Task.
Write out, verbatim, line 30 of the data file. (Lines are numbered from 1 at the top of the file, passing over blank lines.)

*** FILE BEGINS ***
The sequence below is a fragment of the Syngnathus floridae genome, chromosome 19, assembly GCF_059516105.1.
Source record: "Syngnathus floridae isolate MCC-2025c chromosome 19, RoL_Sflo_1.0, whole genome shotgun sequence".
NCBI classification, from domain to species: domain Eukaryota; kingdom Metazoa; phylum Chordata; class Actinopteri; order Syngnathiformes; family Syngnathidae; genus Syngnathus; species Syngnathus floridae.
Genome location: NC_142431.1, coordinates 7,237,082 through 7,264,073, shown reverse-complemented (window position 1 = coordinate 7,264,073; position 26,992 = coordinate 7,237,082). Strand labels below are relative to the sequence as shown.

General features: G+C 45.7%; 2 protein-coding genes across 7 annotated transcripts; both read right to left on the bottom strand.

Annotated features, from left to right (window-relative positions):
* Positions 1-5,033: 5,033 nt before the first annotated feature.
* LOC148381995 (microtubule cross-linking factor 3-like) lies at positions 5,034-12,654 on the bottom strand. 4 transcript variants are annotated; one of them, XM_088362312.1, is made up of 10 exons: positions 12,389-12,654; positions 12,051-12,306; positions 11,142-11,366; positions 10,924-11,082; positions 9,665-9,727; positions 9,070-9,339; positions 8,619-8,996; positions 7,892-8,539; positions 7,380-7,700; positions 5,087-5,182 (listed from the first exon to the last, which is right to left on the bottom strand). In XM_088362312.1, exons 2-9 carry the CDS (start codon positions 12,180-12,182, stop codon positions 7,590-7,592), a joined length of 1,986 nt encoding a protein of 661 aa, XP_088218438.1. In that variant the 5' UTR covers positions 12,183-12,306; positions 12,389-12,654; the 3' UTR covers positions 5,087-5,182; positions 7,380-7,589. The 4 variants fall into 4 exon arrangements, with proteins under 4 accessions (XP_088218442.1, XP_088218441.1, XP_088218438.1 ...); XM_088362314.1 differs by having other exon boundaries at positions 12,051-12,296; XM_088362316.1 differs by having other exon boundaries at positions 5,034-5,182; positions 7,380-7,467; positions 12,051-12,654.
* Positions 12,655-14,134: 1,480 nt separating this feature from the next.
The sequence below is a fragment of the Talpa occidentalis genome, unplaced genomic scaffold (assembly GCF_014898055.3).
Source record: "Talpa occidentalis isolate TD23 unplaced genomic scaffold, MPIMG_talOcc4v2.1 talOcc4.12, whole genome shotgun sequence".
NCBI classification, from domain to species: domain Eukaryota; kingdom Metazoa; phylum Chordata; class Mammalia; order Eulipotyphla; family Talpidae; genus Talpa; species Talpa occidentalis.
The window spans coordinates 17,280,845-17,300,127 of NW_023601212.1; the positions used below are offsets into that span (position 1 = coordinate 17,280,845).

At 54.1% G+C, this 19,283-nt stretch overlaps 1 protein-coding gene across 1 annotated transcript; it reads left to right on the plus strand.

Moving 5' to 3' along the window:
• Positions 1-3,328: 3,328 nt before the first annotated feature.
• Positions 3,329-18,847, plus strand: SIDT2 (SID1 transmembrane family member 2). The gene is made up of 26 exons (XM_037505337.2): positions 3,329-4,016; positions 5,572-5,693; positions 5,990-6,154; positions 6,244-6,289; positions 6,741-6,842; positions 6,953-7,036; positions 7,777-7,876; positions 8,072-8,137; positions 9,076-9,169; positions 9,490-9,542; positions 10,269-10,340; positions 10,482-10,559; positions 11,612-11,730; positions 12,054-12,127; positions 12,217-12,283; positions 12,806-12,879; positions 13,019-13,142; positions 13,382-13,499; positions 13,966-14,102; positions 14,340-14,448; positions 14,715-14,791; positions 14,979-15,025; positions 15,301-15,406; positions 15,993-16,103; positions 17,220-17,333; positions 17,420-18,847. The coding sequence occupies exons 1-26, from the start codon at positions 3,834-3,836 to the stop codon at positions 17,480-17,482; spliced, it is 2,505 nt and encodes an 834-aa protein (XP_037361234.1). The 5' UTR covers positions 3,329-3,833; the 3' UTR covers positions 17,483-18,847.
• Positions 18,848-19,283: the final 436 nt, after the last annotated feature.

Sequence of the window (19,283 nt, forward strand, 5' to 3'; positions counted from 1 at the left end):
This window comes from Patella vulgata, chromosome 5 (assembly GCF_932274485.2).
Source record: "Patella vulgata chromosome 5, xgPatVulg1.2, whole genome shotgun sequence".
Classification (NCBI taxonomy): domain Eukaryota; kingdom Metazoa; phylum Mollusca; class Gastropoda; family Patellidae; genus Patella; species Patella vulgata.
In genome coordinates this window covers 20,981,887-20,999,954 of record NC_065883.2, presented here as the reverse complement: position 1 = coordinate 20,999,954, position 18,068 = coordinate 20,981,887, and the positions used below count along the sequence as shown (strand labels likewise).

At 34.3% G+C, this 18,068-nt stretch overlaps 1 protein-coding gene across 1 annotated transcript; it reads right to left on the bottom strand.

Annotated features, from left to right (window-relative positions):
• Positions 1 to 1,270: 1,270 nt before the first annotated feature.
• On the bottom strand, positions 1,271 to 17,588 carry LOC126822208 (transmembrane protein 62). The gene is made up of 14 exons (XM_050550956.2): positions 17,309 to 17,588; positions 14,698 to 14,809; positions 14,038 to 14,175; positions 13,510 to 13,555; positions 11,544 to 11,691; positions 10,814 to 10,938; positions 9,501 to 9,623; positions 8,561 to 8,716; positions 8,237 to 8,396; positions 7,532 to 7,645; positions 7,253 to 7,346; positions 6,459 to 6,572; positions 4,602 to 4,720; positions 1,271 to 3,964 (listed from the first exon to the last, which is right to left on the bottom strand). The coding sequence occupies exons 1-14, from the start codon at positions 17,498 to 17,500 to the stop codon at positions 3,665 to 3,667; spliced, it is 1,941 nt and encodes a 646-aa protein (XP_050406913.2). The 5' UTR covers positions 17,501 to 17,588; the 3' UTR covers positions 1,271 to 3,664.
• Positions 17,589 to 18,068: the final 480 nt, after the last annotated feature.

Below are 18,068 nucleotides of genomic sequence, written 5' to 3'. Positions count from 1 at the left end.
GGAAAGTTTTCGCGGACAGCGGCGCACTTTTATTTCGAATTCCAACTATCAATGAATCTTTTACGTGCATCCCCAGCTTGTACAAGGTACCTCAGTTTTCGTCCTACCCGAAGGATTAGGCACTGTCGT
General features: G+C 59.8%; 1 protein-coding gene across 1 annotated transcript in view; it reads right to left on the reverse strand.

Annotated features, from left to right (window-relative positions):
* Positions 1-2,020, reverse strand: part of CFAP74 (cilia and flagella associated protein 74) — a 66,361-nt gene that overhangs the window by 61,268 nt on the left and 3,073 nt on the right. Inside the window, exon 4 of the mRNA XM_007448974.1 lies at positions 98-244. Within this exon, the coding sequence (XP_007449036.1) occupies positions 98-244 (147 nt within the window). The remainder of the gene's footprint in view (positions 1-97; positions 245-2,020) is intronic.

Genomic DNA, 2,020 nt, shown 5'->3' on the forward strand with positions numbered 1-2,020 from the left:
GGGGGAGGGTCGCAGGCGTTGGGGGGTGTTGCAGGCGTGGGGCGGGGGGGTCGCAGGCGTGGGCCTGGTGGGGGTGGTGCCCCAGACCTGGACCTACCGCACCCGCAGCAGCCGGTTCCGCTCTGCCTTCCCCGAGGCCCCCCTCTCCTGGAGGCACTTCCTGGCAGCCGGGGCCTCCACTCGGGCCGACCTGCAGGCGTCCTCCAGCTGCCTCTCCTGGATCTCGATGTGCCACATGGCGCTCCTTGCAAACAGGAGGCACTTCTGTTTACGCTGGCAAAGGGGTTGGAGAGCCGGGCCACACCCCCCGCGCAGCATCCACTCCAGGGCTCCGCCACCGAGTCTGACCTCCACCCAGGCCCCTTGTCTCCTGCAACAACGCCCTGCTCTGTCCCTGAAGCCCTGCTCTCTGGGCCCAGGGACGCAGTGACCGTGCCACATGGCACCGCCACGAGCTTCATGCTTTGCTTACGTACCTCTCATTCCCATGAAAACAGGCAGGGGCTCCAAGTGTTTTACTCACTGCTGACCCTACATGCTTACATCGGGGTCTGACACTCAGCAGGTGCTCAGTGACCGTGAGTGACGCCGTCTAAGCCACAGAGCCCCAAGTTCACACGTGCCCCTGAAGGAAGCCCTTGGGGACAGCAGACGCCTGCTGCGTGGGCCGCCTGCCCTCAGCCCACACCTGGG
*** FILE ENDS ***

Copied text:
GGAAAGTTTTCGCGGACAGCGGCGCACTTTTATTTCGAATTCCAACTATCAATGAATCTTTTACGTGCATCCCCAGCTTGTACAAGGTACCTCAGTTTTCGTCCTACCCGAAGGATTAGGCACTGTCGT